The Island
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About

About

A photo series of Prudence Island, Rhode Island.
Published:
The Island
 
By Josephine Cardin
 
Prudence Island, at seven miles long and two miles wide, is the third largest island in Narragansett Bay in the U.S. state of Rhode Island. In colonial times, the island was used mainly for farming. During the American Revolution, the British forces under Captain James Wallace raided Prudence Island for livestock. In the 20th century, farming began to decline and the island began to attract summer residences. In World War II, the U.S. Navy established an ammunition depot on the island. In 1972, the Navy turned the base over to the State of Rhode Island, leaving bunkers, roads, and a large deep-water pier.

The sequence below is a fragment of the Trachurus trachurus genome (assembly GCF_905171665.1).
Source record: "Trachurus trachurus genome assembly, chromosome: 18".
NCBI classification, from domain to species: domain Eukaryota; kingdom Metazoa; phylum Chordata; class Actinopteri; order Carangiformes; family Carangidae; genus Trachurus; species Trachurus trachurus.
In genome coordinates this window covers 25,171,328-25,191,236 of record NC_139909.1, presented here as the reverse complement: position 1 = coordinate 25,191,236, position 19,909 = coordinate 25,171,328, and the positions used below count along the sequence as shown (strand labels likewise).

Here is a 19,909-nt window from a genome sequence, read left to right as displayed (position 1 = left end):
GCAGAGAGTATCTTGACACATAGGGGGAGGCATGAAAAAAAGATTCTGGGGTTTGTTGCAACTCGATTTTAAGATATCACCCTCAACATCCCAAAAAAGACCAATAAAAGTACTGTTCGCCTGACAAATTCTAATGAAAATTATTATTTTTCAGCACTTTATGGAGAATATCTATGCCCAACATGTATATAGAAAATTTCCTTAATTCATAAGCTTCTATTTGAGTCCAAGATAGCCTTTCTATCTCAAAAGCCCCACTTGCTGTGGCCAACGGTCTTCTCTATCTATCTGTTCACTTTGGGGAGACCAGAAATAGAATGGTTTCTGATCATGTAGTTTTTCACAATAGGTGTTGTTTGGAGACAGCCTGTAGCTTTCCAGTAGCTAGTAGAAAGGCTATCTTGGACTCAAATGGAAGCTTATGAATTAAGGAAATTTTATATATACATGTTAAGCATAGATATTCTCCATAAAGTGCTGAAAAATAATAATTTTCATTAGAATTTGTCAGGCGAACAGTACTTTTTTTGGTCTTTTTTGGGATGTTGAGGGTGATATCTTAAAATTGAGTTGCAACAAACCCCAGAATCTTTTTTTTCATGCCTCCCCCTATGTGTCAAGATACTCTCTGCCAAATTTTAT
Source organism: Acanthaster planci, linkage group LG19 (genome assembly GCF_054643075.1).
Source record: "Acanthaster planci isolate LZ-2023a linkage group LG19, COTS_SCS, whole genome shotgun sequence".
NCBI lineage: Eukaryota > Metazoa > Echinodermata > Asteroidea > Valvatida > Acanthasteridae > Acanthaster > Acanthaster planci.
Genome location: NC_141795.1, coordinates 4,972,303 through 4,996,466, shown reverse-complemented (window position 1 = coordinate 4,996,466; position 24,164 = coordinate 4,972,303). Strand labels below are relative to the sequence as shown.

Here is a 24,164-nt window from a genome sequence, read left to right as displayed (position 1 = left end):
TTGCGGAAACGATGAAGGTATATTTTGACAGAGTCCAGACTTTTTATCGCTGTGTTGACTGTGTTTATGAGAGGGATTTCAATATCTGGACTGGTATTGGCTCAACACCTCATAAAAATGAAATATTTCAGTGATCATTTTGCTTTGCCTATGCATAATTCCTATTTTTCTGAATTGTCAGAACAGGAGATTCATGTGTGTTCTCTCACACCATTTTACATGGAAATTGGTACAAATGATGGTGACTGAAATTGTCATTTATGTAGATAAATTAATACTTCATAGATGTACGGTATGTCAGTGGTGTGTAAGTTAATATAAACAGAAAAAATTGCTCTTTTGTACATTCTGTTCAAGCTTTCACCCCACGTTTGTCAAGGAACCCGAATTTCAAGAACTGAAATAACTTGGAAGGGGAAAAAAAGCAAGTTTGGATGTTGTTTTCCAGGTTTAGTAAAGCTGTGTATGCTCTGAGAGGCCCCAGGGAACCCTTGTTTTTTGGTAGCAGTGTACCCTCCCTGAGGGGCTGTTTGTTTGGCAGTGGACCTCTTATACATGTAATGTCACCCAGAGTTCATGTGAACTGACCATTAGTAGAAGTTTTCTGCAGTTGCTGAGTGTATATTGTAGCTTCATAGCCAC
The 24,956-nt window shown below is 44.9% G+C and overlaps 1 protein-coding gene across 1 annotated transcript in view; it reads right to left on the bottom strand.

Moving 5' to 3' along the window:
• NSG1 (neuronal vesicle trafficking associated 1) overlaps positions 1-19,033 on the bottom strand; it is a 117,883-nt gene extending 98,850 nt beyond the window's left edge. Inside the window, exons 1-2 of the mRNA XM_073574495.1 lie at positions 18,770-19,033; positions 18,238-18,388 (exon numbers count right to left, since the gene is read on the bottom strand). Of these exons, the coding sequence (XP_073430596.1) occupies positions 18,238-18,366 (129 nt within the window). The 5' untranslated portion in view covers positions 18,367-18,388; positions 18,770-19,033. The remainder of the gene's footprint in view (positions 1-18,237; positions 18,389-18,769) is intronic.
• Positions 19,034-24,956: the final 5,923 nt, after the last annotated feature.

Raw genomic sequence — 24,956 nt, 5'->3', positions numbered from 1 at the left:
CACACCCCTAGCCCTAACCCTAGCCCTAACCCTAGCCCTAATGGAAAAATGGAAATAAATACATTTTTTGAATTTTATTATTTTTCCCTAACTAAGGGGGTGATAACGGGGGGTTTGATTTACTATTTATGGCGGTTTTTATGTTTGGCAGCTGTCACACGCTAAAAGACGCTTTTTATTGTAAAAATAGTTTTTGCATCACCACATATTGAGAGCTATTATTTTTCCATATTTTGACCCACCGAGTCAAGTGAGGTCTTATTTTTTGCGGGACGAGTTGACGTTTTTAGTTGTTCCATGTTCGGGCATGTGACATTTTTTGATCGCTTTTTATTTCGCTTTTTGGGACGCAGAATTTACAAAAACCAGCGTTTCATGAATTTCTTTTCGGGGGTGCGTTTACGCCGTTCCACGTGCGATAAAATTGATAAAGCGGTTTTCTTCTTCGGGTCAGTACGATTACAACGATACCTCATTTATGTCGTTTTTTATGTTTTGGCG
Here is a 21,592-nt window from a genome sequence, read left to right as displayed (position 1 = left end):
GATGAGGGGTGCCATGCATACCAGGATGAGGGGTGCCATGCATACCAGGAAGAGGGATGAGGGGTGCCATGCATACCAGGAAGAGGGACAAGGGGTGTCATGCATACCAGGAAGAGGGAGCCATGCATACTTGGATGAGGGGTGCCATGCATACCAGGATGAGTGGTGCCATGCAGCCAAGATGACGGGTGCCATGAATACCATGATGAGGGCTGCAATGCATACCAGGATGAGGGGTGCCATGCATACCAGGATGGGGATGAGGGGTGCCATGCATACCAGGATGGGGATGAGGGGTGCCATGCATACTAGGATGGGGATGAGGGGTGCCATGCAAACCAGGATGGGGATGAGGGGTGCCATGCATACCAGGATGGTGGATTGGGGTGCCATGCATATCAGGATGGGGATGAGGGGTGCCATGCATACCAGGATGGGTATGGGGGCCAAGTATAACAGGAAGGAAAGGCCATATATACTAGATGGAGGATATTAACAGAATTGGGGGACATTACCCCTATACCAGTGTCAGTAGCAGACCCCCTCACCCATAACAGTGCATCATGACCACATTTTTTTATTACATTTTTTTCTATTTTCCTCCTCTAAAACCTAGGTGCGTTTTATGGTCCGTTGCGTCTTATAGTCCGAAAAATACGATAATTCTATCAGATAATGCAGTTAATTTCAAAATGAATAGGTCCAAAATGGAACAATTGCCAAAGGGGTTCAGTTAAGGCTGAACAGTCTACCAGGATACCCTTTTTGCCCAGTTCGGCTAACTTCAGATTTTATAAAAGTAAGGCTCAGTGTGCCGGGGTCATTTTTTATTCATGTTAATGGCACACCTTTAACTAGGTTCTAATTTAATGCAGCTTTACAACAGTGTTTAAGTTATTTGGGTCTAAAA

Present day it is inhabited by about 150 year-round Islanders, though most commute to work via a ferry to Bristol, RI. There is a one room schoolhouse limited to grades kindergarten to fourth grade.  And besides a small market by the dock, you wont find a restaurant, bar, theater, or shopping mall.  Though it is slowly being discovered, and real estate is growing, there remains a quiet simplicity that when you step foot onto Prudence you truly feel like you are in place of its own where one can forget the worries of the everyday and simply relax surrounded by its untamed beauty.